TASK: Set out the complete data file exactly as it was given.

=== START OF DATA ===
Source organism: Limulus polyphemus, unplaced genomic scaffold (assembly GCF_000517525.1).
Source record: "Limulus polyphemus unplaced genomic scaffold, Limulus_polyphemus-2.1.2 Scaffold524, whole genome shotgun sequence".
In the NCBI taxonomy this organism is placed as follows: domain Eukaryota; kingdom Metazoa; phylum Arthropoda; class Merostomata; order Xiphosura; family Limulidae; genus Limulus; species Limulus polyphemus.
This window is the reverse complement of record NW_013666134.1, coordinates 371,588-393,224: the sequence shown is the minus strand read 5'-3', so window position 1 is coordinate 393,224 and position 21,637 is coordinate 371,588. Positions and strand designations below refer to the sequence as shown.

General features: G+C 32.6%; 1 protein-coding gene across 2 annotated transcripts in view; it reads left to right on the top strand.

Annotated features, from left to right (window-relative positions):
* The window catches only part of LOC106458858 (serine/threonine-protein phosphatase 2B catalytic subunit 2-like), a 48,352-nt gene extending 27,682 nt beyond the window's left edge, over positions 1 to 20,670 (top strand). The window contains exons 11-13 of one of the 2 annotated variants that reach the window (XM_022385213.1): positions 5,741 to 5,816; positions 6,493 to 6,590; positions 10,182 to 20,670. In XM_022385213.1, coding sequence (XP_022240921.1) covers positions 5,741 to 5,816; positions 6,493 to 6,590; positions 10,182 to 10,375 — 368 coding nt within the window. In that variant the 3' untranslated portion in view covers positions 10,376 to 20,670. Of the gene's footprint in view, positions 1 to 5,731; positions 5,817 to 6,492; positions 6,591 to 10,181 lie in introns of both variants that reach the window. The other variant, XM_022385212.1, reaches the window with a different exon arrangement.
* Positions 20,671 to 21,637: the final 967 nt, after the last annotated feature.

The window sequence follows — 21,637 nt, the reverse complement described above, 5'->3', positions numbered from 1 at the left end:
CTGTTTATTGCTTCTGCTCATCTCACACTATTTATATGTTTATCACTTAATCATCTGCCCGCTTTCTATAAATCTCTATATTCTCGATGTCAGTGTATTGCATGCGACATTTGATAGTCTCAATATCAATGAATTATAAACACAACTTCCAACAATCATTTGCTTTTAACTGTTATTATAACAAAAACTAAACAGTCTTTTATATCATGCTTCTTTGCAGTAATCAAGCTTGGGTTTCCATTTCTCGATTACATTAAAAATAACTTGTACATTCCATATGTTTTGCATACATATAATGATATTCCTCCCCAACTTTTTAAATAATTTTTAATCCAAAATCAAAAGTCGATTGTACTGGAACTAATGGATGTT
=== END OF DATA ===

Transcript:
Source organism: Limulus polyphemus, unplaced genomic scaffold (assembly GCF_000517525.1).
Source record: "Limulus polyphemus unplaced genomic scaffold, Limulus_polyphemus-2.1.2 Scaffold524, whole genome shotgun sequence".
In the NCBI taxonomy this organism is placed as follows: domain Eukaryota; kingdom Metazoa; phylum Arthropoda; class Merostomata; order Xiphosura; family Limulidae; genus Limulus; species Limulus polyphemus.
This window is the reverse complement of record NW_013666134.1, coordinates 371,588-393,224: the sequence shown is the minus strand read 5'-3', so window position 1 is coordinate 393,224 and position 21,637 is coordinate 371,588. Positions and strand designations below refer to the sequence as shown.

General features: G+C 32.6%; 1 protein-coding gene across 2 annotated transcripts in view; it reads left to right on the top strand.

Annotated features, from left to right (window-relative positions):
* The window catches only part of LOC106458858 (serine/threonine-protein phosphatase 2B catalytic subunit 2-like), a 48,352-nt gene extending 27,682 nt beyond the window's left edge, over positions 1 to 20,670 (top strand). The window contains exons 11-13 of one of the 2 annotated variants that reach the window (XM_022385213.1): positions 5,741 to 5,816; positions 6,493 to 6,590; positions 10,182 to 20,670. In XM_022385213.1, coding sequence (XP_022240921.1) covers positions 5,741 to 5,816; positions 6,493 to 6,590; positions 10,182 to 10,375 — 368 coding nt within the window. In that variant the 3' untranslated portion in view covers positions 10,376 to 20,670. Of the gene's footprint in view, positions 1 to 5,731; positions 5,817 to 6,492; positions 6,591 to 10,181 lie in introns of both variants that reach the window. The other variant, XM_022385212.1, reaches the window with a different exon arrangement.
* Positions 20,671 to 21,637: the final 967 nt, after the last annotated feature.

The window sequence follows — 21,637 nt, the reverse complement described above, 5'->3', positions numbered from 1 at the left end:
CTGTTTATTGCTTCTGCTCATCTCACACTATTTATATGTTTATCACTTAATCATCTGCCCGCTTTCTATAAATCTCTATATTCTCGATGTCAGTGTATTGCATGCGACATTTGATAGTCTCAATATCAATGAATTATAAACACAACTTCCAACAATCATTTGCTTTTAACTGTTATTATAACAAAAACTAAACAGTCTTTTATATCATGCTTCTTTGCAGTAATCAAGCTTGGGTTTCCATTTCTCGATTACATTAAAAATAACTTGTACATTCCATATGTTTTGCATACATATAATGATATTCCTCCCCAACTTTTTAAATAATTTTTAATCCAAAATCAAAAGTCGATTGTACTGGAACTAATGGATGTT